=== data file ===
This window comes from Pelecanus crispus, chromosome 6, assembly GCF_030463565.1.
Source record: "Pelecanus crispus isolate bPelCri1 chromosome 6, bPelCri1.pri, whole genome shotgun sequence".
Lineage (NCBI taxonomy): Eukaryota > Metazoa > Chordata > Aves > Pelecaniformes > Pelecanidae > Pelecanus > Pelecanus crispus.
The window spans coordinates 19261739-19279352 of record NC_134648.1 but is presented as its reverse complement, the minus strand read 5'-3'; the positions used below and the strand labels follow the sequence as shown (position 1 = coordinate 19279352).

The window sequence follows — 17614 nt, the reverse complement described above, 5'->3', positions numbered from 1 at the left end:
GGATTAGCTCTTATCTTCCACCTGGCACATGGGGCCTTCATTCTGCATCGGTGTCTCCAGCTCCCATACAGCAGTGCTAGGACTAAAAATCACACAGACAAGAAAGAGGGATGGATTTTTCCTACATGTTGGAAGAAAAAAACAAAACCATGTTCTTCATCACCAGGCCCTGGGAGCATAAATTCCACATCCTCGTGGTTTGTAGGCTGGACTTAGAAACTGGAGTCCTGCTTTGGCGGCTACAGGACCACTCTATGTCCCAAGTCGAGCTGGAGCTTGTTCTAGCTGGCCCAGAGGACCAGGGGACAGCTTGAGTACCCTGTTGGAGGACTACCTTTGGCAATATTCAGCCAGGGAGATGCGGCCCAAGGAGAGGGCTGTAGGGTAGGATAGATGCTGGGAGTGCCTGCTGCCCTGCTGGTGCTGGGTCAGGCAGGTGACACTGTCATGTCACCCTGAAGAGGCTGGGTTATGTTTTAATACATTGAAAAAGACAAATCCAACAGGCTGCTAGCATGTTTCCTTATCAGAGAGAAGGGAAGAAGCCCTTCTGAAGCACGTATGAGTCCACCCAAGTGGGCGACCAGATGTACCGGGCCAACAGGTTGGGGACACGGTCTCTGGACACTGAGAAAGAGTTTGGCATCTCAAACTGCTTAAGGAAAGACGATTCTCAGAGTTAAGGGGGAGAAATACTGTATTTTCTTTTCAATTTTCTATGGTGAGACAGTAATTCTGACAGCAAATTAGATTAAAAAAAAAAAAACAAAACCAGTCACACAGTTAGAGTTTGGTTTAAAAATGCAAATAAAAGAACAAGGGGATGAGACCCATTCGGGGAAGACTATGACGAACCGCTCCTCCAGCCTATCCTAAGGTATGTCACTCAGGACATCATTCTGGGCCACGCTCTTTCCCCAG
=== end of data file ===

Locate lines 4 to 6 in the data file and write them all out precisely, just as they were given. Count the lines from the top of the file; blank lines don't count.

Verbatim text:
The window spans coordinates 19261739-19279352 of record NC_134648.1 but is presented as its reverse complement, the minus strand read 5'-3'; the positions used below and the strand labels follow the sequence as shown (position 1 = coordinate 19279352).

The window sequence follows — 17614 nt, the reverse complement described above, 5'->3', positions numbered from 1 at the left end:
GGATTAGCTCTTATCTTCCACCTGGCACATGGGGCCTTCATTCTGCATCGGTGTCTCCAGCTCCCATACAGCAGTGCTAGGACTAAAAATCACACAGACAAGAAAGAGGGATGGATTTTTCCTACATGTTGGAAGAAAAAAACAAAACCATGTTCTTCATCACCAGGCCCTGGGAGCATAAATTCCACATCCTCGTGGTTTGTAGGCTGGACTTAGAAACTGGAGTCCTGCTTTGGCGGCTACAGGACCACTCTATGTCCCAAGTCGAGCTGGAGCTTGTTCTAGCTGGCCCAGAGGACCAGGGGACAGCTTGAGTACCCTGTTGGAGGACTACCTTTGGCAATATTCAGCCAGGGAGATGCGGCCCAAGGAGAGGGCTGTAGGGTAGGATAGATGCTGGGAGTGCCTGCTGCCCTGCTGGTGCTGGGTCAGGCAGGTGACACTGTCATGTCACCCTGAAGAGGCTGGGTTATGTTTTAATACATTGAAAAAGACAAATCCAACAGGCTGCTAGCATGTTTCCTTATCAGAGAGAAGGGAAGAAGCCCTTCTGAAGCACGTATGAGTCCACCCAAGTGGGCGACCAGATGTACCGGGCCAACAGGTTGGGGACACGGTCTCTGGACACTGAGAAAGAGTTTGGCATCTCAAACTGCTTAAGGAAAGACGATTCTCAGAGTTAAGGGGGAGAAATACTGTATTTTCTTTTCAATTTTCTATGGTGAGACAGTAATTCTGACAGCAAATTAGATTAAAAAAAAAAAAACAAAACCAGTCACACAGTTAGAGTTTGGTTTAAAAATGCAAATAAAAGAACAAGGGGATGAGACCCATTCGGGGAAGACTATGACGAACCGCTCCTCCAGCCTATCCTAAGGTATGTCACTCAGGACATCATTCTGGGCCACGCTCTTTCCCCAG